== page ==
Little did he know where this would take him. His article touched a nerve and he began to be known for extolling the benefits of birdwatching, even ending up at Downing Street and on the radio and of course this book. The book is full of personal anecdotes showing how the recovery from mental health, even from the abyss that Joe stood at, is possible. This is a touching story of one man’s recovery. Given Joe’s anxiety, it is quite an accomplishment that he got the support to write this and then actually did it. His key to success was getting outside, taking the time to enjoy all that the natural world has to offer and letting it refresh and replenish his soul. I liked the pointers at the end of each chapter of practical things to do and this is another book like The Nature Fix and the Wild Remedy that provide evidence that the natural world is important for our mental health.


Don’t forget to visit the other blogs on the blog tour


Buy this at your local independent bookshop. If you’re not sure where your nearest is then you can find one here

You can find Joe on Twitter here  @birdtherapy

Mental health is important, if you are feeling depressed or anxious, then speak to someone who can help. This may be a family member, or you might be better speaking to an independent expert who will be able to help you. Do not ignore it.

My thanks to Anne Cater of #RandomThingsTours for the copy of the book to read.

The A to Z of Skateboarding by Tony Hawks

Welcome to Halfman, Halfbook for my stop on the Blog Tour for The A to Z Skateboarding by Tony Hawks and published by Unbound

About the Book

For more than twenty years, Tony Hawks has been mistaken for Tony Hawk, the American skateboarder. Even though it is abundantly clear on his website that he is an English comedian and author, people still write to him asking the best way to do a kickflip or land a melon.

One mischievous day he started writing back in a pompous tone, goading his correspondents for their spelling mistakes and poor grammar, while offering bogus or downright silly advice on how to improve their skateboarding.

Featuring entries on Pain, Disappointment, Underachievers, Quorn and the Vatican, this is his A to Z guide to the world of skateboarding, as seen through the eyes of someone who knows absolutely nothing about it.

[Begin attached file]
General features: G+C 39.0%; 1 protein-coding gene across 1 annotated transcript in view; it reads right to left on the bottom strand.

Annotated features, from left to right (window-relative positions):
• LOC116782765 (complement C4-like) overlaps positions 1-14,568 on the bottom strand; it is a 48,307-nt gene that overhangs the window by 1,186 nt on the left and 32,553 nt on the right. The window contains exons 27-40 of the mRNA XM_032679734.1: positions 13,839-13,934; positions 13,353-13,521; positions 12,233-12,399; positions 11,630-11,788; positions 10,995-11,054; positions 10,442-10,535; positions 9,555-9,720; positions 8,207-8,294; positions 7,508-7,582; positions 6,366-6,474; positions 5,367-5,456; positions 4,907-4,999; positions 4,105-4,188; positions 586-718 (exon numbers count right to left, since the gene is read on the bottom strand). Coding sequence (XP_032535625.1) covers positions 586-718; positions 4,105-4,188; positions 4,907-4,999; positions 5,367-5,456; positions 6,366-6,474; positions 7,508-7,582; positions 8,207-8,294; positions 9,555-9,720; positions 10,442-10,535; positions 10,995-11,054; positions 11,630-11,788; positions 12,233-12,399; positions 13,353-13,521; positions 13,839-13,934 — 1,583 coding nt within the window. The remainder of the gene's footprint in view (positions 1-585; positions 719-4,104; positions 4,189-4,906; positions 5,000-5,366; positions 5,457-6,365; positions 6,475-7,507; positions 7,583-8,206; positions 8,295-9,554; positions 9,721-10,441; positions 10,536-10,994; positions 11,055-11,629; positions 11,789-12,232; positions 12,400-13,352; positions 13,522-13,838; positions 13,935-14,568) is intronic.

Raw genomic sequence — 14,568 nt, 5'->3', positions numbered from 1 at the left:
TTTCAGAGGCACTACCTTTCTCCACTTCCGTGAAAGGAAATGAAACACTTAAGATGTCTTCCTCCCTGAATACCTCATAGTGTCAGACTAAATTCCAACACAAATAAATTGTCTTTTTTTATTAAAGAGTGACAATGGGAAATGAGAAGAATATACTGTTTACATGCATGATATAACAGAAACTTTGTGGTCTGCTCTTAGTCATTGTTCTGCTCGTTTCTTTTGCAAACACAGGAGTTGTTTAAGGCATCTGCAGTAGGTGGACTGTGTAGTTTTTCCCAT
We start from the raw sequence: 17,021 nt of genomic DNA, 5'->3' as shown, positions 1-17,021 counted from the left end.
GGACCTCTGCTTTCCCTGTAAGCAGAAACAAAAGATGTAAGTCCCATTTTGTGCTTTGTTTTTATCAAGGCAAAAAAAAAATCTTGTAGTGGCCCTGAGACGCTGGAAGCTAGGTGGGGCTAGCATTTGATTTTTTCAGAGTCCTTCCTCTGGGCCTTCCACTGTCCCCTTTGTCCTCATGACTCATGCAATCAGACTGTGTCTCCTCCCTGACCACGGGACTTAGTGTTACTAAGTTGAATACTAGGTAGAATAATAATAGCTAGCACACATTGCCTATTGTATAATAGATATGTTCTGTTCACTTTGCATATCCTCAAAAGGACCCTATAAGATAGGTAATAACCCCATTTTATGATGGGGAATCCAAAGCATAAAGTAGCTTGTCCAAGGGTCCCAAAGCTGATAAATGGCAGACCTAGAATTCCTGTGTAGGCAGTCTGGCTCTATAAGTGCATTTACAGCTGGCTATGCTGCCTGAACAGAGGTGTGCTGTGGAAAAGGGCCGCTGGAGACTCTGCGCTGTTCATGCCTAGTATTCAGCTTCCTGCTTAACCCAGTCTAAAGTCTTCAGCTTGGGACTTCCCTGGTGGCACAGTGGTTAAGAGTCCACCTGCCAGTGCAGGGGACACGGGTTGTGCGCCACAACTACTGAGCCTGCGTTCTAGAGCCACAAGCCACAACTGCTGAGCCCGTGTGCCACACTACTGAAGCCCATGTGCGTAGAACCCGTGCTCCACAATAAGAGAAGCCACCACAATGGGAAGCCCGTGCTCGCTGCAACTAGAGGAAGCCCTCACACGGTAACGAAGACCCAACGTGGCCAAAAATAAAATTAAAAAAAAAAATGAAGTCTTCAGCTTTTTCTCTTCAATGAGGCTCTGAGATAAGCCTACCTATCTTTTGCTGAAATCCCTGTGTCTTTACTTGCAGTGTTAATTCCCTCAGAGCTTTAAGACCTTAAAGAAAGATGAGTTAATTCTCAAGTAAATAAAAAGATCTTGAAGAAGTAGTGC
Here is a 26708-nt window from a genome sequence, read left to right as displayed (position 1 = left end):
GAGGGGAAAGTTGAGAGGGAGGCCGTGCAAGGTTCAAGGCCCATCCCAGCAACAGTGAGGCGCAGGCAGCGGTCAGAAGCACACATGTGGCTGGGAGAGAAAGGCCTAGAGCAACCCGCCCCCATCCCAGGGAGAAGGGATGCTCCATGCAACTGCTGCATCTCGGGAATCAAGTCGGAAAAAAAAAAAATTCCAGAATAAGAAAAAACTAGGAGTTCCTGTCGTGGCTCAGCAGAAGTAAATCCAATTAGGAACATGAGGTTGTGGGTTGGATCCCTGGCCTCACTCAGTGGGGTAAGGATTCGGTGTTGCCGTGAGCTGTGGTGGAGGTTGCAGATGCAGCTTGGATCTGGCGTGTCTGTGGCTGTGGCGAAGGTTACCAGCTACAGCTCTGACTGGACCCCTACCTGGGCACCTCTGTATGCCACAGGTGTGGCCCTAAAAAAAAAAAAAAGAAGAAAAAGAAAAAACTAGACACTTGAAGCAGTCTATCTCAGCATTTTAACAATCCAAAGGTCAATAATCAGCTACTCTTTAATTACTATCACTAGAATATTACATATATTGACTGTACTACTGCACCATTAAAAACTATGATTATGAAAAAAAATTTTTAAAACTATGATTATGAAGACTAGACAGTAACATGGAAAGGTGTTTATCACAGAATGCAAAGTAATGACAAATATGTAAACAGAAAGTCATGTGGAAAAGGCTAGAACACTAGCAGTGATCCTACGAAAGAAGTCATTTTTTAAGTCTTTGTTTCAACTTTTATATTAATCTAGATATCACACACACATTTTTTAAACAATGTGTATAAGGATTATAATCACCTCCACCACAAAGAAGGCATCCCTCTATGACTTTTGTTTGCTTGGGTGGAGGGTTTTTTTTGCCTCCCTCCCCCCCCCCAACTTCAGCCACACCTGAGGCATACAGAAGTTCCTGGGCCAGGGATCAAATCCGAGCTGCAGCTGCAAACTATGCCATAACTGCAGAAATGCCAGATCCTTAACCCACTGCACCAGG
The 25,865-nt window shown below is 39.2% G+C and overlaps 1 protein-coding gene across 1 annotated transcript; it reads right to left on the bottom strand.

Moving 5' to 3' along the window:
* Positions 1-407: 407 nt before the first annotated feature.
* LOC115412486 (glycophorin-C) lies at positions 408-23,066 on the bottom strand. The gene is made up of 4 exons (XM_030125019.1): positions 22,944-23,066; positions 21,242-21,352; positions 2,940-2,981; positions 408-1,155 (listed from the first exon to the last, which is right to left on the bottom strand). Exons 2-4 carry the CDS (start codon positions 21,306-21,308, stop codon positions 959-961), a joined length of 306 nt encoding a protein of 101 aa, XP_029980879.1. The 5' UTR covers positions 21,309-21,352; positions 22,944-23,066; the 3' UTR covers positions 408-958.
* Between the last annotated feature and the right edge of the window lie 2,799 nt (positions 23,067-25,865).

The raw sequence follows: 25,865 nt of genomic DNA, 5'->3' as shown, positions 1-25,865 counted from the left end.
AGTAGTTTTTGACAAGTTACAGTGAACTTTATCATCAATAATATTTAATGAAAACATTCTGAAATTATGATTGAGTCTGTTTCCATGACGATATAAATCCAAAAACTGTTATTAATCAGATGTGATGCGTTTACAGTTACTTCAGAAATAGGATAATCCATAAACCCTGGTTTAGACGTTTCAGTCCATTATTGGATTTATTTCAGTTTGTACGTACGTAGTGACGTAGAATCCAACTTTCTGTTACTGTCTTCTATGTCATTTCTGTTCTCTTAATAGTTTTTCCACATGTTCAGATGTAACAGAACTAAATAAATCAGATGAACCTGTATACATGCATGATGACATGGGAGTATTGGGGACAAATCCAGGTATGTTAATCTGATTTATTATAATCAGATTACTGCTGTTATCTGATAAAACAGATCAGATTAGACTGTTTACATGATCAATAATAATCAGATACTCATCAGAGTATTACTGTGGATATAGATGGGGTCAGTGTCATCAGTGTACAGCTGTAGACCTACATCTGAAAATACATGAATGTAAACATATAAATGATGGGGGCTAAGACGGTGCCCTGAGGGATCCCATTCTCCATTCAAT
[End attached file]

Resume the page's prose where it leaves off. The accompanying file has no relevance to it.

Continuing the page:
About the Author

Tony Hawks is a radio and TV comedian who makes regular appearances on I’m Sorry I Haven’t a Clue, Just a Minute and Have I Got News for You. He wrote the Sunday Times bestselling Round Ireland with a Fridge, which has since sold more than 800,000 copies and been made into a feature film.


My Review

For two decades of his life, Tony Hawkes has been mistaken for the pro skateboarder Tony Hawk. It wasn’t helped when the American released his first video game, Tony Hawk’s Pro Skater and that tiny punctuation mark suddenly meant that the visitors to Tony Hawks’ website increased dramatically. Even though he has tried to make it abundantly clear that he is not a skateboarder, rather an author, a BBC Radio 4 star and comedian, he has received countless messages from excited fans.

To begin with, the deleted button was used a lot, but after a while, his twisted sense of humour gave him the idea to actually answer these messages from the fans of the other Tony. So began a series of cheeky, or in reality, fairly thinly veiled sarcasm, he replies back to these messages. And they are hilarious.

As he knows almost nothing about skateboarding, he thought he would share his extensive knowledge in this A to Z of the sport. So if you had no idea what a kickflip was, or always wondered about why anyone would want to count to 900 then this is the book for you. If you had come across his other books, then you’ll probably guess, this is full of very much tongue in cheek humour. Completely daft and thoroughly enjoyable. Possibly not one for the skateboarder in your life… I should also add that all the profits for this book will be donated to his charity – The Tony Hawks Centre – which offers free health care to chronically ill children in Moldova.